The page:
Very high levels of the common interfering substances, unconjugated bilirubin, triglycerides, and hemoglobin had less than a 10% effect on the level of the three analytes measured in two human plasma samples compared to the samples without added interfering substances (Table 6). Conjugated bilirubin had a very small effect on the EGFR and TIMP1 recovery, however it decreased the measured level of ProSB by 11%. A high level of triglycerides increased the level of measured ProSB by almost 14%, yet a very high level of triglycerides had a minimal impact. Biotin at very high levels slightly elevated the measured concentrations of the analytes, with ProSB being the most affected with a 9% increase. Likewise, the ProSB levels were the most increased (by 7.8%) with very high hemoglobin, while EGFR and TIMP1 were at most reduced by 4% with very high hemoglobin. HAMA at very high levels of purified antibody caused an increase in all three analytes, with EGFR and TIMP1 being especially affected. Dropping the level of HAMA antibody by just one-half reduced the level of interferences to an acceptable level, as did testing a 1:1 mixture of HAMA serum with the human plasma samples.

Table 6. Mean change in measured analyte level by the addition of potentially interfering substances

   

Mean Analyte Concentration Change, %

Interfering Substance

Level

EGFR

ProSB

TIMP1

Bilirubin, conjugated

High, 0.2 mg/dL

-2.0

-6.4

-3.2

 

Very High, 5 mg/dL

-3.7

-11.1

-4.5

         

Bilirubin, unconjugated

High, 1 mg/dL

-2.6

-2.3

0.7

 

Very High, 15 mg/dL

0.4

0.4

-1.2

         

Biotin

High, 0.01 mg/dL

2.2

3.3

-0.7

 

Very High, 0.12 mg/dL

4.2

8.9

4.1

         

Triglycerides

High, 150 mg/dL

4.7

13.8

3.7

 

Very High, 500 mg/dL

0.7

1.6

-1.4

         

Hemoglobin

High, 100 mg/dL

-4.0

-5.3

-3.4

 

Very High,800 mg/dL

2.9

7.8

1.2

         

HAMA, serum

50% HAMA serum

2.9

7.8

1.2

HAMA, pure

High, 0.25 mg/dL

7.0

-1.0

4.0

 

Very High, 0.5 mg/dL

22.0

9.0

17.0

Score reproducibility

The reproducibility of the lung nodule probability of malignancy risk score remained well within a ± 10% bias range between 3 different lots of materials (Figure 4). The risk scores were obtained from the SVM algorithm by inputting the levels of the three analytes and three clinical factors (age, sex, and nodule size) for sixteen subjects from the algorithm training and testing cohort.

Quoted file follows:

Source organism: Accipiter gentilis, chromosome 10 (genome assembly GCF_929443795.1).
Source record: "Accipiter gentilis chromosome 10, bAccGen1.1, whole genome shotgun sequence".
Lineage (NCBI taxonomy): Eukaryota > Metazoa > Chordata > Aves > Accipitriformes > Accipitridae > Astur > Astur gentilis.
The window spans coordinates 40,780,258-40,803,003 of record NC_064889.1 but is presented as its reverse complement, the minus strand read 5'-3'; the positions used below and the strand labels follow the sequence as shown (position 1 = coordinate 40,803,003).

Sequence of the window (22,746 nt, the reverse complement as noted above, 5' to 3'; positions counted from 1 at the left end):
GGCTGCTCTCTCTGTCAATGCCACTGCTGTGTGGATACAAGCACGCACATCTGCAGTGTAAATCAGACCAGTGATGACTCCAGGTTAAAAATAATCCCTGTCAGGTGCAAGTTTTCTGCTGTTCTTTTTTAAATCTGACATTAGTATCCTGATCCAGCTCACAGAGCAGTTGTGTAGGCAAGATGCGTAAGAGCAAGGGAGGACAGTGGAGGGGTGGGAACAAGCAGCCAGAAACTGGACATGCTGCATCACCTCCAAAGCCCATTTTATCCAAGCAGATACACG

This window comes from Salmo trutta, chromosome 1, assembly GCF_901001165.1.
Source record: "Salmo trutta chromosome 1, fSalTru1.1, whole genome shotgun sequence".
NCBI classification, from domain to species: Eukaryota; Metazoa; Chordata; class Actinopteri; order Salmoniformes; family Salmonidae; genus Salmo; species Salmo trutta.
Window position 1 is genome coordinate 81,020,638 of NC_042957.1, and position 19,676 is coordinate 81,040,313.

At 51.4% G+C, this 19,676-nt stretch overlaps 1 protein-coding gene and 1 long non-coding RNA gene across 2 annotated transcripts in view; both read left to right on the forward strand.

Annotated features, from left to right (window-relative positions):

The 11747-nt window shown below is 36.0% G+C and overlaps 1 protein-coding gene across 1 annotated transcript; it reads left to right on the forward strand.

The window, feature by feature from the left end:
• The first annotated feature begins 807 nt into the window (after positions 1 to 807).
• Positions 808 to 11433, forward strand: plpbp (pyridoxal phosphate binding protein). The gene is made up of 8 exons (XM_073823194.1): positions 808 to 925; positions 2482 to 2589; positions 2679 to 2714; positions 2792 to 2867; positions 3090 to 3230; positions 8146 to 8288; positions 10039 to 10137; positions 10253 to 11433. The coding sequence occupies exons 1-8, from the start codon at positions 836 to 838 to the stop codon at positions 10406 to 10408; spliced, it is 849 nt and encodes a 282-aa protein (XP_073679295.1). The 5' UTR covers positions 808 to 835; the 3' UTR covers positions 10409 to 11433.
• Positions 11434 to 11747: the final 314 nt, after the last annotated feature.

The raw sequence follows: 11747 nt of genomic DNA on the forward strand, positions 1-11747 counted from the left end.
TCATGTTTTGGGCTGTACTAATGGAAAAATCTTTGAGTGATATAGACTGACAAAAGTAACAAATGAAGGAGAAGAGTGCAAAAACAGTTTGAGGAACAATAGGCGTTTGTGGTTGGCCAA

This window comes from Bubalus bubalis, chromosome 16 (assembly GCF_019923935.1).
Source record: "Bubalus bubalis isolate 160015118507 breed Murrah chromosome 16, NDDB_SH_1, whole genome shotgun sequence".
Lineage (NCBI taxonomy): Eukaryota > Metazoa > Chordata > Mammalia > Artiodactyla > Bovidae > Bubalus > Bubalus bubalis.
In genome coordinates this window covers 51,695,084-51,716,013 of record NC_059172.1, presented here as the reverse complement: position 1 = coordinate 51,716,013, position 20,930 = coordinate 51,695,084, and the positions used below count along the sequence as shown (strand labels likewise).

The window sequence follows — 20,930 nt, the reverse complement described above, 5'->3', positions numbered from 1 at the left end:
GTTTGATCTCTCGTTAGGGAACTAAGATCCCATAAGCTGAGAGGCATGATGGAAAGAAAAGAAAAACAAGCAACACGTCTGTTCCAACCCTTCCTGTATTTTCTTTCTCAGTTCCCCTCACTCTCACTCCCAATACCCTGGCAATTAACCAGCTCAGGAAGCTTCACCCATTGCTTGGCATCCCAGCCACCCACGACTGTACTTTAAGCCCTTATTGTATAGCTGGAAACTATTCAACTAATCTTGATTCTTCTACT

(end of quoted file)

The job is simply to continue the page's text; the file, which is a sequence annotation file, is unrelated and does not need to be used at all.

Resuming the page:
Figure 4. SVM model probability-of-malignancy risk score repeatability for 16 subjects across 3 lots of assay materials. (A) Risk scores. (B) Bias in the score values of material lots 2 and 3 compared to lot 1.

In the clinical application of the risk score, the probability of malignancy values is evaluated against a cutoff of 50%, below which the nodule is considered at a lower risk of being malignant. Across the 3 lots of materials, the qualitative risk level provided by the algorithm remained the same for 15 subjects per lot. One subject per lot was within 5% of the cutoff and consequently moved to the other side of the risk cutoff compared to the other 2 lots (Table 7).

Table 7. Lung nodule risk or malignancy scores and risk levels across three lots of materials. Risk levels in bold italics indicate where the level differs from the other 2 lots

Subject ID

Risk Score, %

 

Risk Level vs. 50% Cutoff

 

Lot 1

Lot 2

Lot 3

 

Lot 1

Lot 2

Lot 3

1

91

92

91

 

Higher

Higher

Higher

2

28

30

26

 

Lower

Lower

Lower

3

53

54

60

 

Higher

Higher

Higher

4

48

52

47

 

Lower

Higher

Lower

5

40

42

34

 

Lower

Lower

Lower

6

40

44

36

 

Lower

Lower

Lower

7

81

83

81

 

Higher

Higher

Higher

8

61

64

64

 

Higher

Higher

Higher

9

32

33

27

 

Lower

Lower

Lower

10

51

52

51

 

Higher

Higher

Higher

11

53

55

50

 

Higher

Higher

Higher

12

73

75

72

 

Higher

Higher

Higher

13

35

38

40

 

Lower

Lower

Lower

14

54

55

49

 

Higher

Higher

Lower

15

49

51

53

 

Lower

Higher

Higher

16

58

63

59

 

Higher

Higher

Higher

Detailed in a separate publication are the clinical development and validation data of the SVM model as a classifier of indeterminate pulmonary nodules to discriminate between those with a lung cancer diagnosis established pathologically and those found to be clinically and radiographically stable for at least one year. The SVM model for risk classification shows a significant discrimination (p = 0.006) of malignant nodules evaluated by Area under the curve (AUC) of a receiver operating characteristic (ROC) curve of 0.86 (95% CI: 0.79-0.93) when compared to the VA model AUC = 0.77 (95% CI: 0.68-0.86) (Figure 5).

Figure 5. Receiver Operating Characteristic (ROC) analysis of sensitivity vs. 1-specifcity for all cut-offs from 0 to 1 for the SVM model (solid line) and the VA model (dashed line) in the model training cohort. The SVM algorithm ROC curve has an area under the curve (AUC) of 0.86. The VA model ROC curve has an AUC of 0.77. The curve of no discrimination for reference is indicated by the gray diagonal line for which the AUC is 0.50.

Discussion